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Alcohol Consumption Prevalent in Early Pregnancy in Ireland
No increases in adverse pregnancy outcomes, even among those reporting binge drinking

WEDNESDAY, Sept. 11 (HealthDay News) -- Alcohol consumption, including binge drinking, is common during early pregnancy among women in Ireland, according to a study published online Sept. 6 in Obstetrics & Gynecology.

Fergus P. McCarthy, Ph.D., M.D., from University College Cork in Ireland, and colleagues used data from 5,628 nulliparous pregnant women participating in the Screening for Pregnancy Endpoints study. A standardized questionnaire was administered to participants at 15 weeks of gestation regarding alcohol intake before pregnancy and until the time of interview. Consumption of alcohol was stratified as occasional (one to two units per week), low (three to seven units per week), moderate (eight to 14 units per week), and heavy (greater than 14 units per week). Binge consumption was defined as consumption of at least six alcohol units in one session.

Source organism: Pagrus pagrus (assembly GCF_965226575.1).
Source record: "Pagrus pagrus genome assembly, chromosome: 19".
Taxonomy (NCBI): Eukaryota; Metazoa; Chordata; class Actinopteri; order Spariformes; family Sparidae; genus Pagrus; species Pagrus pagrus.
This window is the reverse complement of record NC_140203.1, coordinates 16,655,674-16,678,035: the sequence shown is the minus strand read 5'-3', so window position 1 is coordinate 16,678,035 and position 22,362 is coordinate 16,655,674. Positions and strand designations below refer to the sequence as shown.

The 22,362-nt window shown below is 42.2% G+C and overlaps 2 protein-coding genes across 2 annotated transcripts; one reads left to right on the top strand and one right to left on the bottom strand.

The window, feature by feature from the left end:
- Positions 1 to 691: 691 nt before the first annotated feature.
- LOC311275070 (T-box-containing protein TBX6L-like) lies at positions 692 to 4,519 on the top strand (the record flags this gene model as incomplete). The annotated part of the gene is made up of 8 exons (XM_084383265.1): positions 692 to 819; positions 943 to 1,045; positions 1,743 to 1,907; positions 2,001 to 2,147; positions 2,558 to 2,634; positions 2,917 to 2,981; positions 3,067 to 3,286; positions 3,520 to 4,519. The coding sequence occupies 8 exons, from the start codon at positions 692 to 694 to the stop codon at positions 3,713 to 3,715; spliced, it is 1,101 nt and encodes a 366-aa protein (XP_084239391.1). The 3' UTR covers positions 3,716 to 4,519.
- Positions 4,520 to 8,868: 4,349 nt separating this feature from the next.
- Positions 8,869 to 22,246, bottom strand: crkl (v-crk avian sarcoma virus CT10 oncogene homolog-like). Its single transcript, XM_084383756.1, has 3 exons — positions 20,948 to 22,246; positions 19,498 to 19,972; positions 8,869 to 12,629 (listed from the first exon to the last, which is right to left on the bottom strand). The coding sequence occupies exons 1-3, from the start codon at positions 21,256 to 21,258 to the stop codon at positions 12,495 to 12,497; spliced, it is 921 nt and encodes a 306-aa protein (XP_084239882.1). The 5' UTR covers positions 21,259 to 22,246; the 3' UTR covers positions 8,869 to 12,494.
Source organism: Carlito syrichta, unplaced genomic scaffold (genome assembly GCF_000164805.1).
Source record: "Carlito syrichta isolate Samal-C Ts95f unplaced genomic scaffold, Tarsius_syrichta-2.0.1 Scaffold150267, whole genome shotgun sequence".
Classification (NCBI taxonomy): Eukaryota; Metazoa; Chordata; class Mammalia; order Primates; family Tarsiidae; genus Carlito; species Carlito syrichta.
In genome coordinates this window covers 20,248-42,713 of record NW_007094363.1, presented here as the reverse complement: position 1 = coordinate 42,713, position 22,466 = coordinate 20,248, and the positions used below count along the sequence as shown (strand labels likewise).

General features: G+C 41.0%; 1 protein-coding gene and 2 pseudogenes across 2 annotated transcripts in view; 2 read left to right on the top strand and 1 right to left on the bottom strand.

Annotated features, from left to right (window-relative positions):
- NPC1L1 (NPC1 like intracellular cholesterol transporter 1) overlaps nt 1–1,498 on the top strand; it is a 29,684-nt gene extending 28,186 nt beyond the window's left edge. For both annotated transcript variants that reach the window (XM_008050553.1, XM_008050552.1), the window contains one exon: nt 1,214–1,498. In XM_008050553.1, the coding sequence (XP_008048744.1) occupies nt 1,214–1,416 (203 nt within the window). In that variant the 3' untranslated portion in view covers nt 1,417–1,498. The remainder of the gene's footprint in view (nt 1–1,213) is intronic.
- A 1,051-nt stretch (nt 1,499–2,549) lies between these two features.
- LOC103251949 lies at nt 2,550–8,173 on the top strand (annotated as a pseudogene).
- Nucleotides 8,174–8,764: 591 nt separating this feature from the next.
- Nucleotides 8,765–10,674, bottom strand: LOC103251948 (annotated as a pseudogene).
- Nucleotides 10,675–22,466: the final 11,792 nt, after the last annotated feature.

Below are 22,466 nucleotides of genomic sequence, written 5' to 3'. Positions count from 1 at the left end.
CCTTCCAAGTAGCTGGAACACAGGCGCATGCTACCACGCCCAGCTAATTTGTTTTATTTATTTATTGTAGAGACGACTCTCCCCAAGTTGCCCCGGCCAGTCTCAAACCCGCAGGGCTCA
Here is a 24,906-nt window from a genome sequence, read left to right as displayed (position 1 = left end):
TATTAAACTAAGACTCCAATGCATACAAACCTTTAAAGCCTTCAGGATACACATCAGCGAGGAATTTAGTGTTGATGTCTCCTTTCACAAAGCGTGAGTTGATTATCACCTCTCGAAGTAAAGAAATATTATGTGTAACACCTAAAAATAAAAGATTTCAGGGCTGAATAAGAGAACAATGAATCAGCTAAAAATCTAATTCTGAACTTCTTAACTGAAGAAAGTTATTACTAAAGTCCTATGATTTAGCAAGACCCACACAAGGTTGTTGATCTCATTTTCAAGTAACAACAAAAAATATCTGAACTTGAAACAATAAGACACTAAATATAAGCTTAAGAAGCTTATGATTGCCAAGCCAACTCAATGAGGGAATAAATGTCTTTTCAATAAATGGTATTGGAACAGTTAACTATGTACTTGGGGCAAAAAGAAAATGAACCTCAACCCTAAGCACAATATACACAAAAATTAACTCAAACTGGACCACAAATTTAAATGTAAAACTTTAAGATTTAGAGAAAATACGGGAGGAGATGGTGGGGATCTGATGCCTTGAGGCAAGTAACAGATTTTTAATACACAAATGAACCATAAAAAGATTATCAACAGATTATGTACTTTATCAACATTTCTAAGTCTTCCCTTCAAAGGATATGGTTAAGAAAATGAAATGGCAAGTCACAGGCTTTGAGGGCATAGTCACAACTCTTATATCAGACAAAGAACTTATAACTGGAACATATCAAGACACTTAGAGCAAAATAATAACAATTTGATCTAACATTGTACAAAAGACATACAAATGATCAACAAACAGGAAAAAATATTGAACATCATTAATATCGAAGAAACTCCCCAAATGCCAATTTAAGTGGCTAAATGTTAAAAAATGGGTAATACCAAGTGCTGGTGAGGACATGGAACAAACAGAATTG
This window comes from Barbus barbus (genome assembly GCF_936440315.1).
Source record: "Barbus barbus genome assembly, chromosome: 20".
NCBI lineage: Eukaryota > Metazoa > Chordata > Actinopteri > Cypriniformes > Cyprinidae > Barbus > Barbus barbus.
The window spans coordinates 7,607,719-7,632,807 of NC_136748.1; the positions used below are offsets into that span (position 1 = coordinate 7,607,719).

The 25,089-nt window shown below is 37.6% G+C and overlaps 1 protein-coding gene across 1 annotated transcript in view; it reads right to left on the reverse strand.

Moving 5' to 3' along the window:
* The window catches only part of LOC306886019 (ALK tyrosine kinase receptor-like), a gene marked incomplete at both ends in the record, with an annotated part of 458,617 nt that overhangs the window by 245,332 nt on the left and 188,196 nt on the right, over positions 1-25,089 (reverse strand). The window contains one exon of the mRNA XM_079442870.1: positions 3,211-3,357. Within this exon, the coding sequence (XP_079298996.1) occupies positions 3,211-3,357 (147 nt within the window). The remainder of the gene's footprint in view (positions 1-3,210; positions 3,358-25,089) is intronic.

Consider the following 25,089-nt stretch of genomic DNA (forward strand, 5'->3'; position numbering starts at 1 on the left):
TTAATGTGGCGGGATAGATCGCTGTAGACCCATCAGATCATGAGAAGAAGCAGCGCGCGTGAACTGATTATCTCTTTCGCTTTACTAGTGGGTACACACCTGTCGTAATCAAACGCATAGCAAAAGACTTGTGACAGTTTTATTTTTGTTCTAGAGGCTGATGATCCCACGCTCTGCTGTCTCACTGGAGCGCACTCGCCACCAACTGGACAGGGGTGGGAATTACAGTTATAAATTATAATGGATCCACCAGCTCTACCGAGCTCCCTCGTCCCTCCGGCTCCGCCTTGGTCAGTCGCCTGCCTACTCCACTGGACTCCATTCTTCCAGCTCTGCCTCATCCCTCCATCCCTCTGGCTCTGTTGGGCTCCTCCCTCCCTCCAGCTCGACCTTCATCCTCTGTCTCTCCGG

The researchers found that consumption was reported as occasional, low, moderate, and heavy by 19, 25, 11, and 5 percent of participants, respectively. More than one-third of participants (34 percent) reported binge alcohol consumption in the three months before pregnancy, and nearly one-quarter (23 percent) reported binge consumption in early pregnancy. There were no changes observed in the odds of a small-for-gestational-age neonate, reduced birth weight, preeclampsia, or spontaneous preterm birth in those consuming occasional to heavy quantities in early pregnancy. Likewise, the odds of these adverse pregnancy outcomes were not altered for early pregnancy binge drinkers.

"There was no association between alcohol consumption before 15 weeks of gestation and small for gestational age, reduced birth weight, preeclampsia, or spontaneous preterm birth," the authors write.

Abstract
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